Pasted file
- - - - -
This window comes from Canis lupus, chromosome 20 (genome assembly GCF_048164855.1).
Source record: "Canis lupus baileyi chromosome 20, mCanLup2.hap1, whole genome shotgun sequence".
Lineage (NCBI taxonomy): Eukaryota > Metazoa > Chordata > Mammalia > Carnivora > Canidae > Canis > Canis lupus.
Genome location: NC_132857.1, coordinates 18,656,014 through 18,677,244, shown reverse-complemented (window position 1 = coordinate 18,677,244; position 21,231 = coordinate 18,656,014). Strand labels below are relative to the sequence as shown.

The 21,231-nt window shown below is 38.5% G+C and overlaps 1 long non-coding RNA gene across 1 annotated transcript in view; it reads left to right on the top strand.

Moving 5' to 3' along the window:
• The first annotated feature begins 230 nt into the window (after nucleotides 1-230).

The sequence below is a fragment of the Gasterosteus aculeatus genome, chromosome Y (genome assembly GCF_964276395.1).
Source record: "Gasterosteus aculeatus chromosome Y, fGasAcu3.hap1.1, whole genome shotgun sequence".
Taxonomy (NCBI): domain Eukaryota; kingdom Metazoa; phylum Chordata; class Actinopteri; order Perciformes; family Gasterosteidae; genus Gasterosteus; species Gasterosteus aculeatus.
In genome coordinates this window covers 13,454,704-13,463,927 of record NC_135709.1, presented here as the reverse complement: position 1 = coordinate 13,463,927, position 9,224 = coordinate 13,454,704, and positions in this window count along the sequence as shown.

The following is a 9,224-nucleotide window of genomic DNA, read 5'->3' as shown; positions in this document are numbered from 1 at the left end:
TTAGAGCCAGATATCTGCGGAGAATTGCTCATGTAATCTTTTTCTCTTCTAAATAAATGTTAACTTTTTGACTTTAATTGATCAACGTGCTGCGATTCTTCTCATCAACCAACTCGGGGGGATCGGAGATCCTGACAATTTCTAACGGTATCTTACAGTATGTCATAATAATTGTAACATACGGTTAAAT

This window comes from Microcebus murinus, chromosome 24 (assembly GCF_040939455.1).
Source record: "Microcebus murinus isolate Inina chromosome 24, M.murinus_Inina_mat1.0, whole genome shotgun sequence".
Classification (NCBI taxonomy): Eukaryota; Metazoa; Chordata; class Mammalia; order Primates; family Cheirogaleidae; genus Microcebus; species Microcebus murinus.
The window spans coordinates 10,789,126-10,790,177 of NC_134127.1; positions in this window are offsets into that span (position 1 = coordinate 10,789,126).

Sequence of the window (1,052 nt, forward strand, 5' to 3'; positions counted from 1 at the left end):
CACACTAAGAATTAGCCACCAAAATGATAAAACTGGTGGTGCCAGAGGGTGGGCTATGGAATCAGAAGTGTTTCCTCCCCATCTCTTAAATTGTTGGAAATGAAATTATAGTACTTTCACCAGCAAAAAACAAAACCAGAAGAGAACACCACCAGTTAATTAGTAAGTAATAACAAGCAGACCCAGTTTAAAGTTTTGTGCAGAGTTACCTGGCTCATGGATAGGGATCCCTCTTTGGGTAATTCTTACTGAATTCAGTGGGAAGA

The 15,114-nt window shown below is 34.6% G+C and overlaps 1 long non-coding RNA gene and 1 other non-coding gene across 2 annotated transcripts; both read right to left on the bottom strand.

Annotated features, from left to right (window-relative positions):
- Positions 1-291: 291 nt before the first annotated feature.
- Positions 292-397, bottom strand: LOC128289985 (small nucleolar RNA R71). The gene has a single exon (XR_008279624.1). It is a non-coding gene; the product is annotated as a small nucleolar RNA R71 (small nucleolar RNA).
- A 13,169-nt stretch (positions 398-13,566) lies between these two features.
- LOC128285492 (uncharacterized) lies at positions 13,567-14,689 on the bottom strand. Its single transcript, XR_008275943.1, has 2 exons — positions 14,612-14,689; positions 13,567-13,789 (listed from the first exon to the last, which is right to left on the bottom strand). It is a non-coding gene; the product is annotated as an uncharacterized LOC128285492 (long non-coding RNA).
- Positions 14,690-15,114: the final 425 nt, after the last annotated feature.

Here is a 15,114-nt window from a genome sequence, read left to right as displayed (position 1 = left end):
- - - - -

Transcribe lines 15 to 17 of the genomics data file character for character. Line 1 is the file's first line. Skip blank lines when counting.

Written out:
Source record: "Microcebus murinus isolate Inina chromosome 24, M.murinus_Inina_mat1.0, whole genome shotgun sequence".
Classification (NCBI taxonomy): Eukaryota; Metazoa; Chordata; class Mammalia; order Primates; family Cheirogaleidae; genus Microcebus; species Microcebus murinus.
The window spans coordinates 10,789,126-10,790,177 of NC_134127.1; positions in this window are offsets into that span (position 1 = coordinate 10,789,126).